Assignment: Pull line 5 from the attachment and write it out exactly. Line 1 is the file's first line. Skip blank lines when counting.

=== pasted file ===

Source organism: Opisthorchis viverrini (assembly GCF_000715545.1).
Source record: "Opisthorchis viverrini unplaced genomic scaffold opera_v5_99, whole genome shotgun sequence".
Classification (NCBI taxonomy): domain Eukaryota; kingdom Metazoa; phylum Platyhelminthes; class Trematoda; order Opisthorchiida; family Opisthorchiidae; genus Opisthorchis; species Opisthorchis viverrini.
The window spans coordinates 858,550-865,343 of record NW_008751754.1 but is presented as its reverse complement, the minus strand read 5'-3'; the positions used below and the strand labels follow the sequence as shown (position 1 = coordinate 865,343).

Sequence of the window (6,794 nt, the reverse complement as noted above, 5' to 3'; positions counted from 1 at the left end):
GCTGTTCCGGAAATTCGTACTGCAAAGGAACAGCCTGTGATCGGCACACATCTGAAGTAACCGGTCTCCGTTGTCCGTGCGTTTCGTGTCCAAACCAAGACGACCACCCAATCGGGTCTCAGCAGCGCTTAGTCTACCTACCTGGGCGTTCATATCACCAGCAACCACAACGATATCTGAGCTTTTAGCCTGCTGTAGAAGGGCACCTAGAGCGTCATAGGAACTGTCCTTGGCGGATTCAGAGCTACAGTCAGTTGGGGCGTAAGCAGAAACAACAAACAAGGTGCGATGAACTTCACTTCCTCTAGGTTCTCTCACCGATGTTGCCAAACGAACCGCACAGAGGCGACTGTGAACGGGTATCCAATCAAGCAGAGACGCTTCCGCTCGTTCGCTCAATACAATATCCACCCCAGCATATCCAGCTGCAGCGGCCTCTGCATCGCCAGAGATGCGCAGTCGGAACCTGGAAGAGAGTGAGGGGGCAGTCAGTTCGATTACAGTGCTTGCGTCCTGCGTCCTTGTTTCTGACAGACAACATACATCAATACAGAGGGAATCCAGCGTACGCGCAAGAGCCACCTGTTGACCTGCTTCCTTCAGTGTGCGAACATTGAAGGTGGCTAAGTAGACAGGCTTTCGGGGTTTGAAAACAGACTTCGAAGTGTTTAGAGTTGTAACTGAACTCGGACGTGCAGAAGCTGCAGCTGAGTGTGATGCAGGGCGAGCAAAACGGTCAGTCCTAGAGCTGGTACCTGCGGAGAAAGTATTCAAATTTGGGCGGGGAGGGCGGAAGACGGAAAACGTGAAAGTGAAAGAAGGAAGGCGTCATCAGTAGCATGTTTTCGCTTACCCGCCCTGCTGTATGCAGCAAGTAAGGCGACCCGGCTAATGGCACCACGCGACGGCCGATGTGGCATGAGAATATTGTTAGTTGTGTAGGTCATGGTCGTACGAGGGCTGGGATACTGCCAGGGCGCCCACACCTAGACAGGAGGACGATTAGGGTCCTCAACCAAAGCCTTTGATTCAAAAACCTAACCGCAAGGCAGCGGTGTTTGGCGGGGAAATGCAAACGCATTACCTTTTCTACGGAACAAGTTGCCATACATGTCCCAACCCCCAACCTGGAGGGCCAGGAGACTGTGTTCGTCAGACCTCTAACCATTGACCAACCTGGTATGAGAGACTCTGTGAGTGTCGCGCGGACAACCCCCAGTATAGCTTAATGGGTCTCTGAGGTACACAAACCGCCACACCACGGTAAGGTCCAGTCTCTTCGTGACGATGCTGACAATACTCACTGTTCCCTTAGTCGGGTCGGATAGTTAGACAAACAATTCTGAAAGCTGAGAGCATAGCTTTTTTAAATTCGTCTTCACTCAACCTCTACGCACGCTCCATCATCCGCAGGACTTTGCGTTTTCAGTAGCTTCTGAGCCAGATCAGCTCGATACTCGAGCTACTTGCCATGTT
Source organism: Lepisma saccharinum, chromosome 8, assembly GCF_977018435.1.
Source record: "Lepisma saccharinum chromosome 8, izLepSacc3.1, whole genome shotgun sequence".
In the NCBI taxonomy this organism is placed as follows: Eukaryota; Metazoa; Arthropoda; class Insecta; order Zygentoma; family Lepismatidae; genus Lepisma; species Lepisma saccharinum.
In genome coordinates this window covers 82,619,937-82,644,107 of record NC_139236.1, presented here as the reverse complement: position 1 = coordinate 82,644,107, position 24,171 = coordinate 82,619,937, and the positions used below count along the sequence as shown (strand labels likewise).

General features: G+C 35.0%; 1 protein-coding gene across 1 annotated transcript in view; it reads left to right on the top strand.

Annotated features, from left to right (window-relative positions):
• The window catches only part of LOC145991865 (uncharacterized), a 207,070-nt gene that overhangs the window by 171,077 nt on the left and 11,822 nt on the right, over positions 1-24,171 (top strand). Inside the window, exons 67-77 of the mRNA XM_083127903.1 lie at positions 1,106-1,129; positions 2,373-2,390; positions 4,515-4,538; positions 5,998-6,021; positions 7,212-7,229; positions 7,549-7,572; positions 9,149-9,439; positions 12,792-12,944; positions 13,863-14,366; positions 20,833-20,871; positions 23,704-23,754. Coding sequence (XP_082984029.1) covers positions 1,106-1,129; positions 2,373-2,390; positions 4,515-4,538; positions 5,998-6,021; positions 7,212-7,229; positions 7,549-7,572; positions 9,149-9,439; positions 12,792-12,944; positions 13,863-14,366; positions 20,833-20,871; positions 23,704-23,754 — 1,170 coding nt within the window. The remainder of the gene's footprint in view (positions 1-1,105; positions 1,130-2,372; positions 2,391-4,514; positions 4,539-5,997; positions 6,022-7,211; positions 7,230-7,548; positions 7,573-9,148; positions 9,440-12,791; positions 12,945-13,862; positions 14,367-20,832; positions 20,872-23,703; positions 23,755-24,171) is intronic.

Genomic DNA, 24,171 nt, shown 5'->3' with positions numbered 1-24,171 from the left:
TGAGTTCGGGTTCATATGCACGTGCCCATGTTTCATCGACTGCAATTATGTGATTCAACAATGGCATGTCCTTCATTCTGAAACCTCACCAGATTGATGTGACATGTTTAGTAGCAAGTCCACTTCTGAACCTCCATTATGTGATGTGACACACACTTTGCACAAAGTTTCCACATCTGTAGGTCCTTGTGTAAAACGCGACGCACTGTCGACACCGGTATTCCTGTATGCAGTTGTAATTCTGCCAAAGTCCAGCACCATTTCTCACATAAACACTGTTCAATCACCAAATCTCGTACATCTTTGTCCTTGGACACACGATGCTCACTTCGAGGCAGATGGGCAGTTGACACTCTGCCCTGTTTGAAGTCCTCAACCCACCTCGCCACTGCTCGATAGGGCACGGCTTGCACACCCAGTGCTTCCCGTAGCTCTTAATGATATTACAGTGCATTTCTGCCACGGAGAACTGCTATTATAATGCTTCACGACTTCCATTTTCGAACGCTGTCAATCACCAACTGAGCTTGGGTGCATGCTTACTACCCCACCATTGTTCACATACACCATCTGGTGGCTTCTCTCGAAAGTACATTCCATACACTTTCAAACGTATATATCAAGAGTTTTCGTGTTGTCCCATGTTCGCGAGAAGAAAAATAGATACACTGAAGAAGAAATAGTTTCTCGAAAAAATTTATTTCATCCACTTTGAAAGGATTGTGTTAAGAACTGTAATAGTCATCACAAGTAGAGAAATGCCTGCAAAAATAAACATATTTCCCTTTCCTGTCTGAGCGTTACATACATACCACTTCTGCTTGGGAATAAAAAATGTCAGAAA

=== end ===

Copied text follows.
Sequence of the window (6,794 nt, the reverse complement as noted above, 5' to 3'; positions counted from 1 at the left end):